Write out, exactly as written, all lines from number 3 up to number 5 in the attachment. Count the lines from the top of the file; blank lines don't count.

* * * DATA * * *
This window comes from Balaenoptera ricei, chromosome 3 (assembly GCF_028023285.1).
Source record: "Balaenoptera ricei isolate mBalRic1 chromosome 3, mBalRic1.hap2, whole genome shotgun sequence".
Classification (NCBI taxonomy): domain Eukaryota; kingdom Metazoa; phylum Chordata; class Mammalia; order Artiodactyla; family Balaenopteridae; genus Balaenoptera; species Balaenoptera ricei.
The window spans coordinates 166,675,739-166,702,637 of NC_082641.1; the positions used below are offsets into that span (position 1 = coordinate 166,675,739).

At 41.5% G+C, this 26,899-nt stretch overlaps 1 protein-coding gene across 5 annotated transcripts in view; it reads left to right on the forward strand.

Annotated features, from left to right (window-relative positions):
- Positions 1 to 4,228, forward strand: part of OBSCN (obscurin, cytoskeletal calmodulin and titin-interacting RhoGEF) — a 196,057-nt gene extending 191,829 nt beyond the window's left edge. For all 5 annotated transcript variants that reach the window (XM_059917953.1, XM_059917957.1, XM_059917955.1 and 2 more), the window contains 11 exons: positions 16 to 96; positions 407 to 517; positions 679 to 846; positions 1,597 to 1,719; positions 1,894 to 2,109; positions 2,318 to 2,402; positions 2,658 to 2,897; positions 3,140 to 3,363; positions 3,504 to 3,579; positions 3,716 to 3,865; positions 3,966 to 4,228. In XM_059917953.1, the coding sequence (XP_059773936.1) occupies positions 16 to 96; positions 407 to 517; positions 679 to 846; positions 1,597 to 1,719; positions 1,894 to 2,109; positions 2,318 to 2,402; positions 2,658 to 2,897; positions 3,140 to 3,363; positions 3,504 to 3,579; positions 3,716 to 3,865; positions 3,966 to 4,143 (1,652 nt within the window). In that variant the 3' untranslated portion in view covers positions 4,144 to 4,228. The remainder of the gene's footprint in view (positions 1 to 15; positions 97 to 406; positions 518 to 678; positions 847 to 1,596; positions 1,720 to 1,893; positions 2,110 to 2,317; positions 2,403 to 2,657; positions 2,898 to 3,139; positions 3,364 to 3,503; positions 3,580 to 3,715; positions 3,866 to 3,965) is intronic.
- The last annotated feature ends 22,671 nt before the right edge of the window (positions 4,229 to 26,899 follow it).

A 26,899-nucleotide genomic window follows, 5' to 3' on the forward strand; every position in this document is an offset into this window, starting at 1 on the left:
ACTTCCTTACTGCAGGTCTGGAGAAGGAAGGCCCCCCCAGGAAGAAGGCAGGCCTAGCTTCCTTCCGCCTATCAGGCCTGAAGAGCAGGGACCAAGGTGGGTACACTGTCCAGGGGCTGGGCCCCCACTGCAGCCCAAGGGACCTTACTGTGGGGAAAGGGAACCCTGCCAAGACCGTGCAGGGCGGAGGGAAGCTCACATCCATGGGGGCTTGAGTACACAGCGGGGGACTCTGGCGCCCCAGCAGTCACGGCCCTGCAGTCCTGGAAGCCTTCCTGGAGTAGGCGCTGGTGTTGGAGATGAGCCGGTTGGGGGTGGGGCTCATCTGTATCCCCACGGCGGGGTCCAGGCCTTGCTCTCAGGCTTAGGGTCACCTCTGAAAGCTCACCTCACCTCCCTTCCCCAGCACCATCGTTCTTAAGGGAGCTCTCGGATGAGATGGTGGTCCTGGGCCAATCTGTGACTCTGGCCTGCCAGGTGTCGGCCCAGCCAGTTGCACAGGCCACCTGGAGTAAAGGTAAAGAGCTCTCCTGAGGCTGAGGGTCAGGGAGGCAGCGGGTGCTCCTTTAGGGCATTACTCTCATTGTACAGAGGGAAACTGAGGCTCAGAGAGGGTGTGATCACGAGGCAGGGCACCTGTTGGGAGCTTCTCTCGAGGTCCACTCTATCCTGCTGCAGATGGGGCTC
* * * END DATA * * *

Classification (NCBI taxonomy): domain Eukaryota; kingdom Metazoa; phylum Chordata; class Mammalia; order Artiodactyla; family Balaenopteridae; genus Balaenoptera; species Balaenoptera ricei.
The window spans coordinates 166,675,739-166,702,637 of NC_082641.1; the positions used below are offsets into that span (position 1 = coordinate 166,675,739).

At 41.5% G+C, this 26,899-nt stretch overlaps 1 protein-coding gene across 5 annotated transcripts in view; it reads left to right on the forward strand.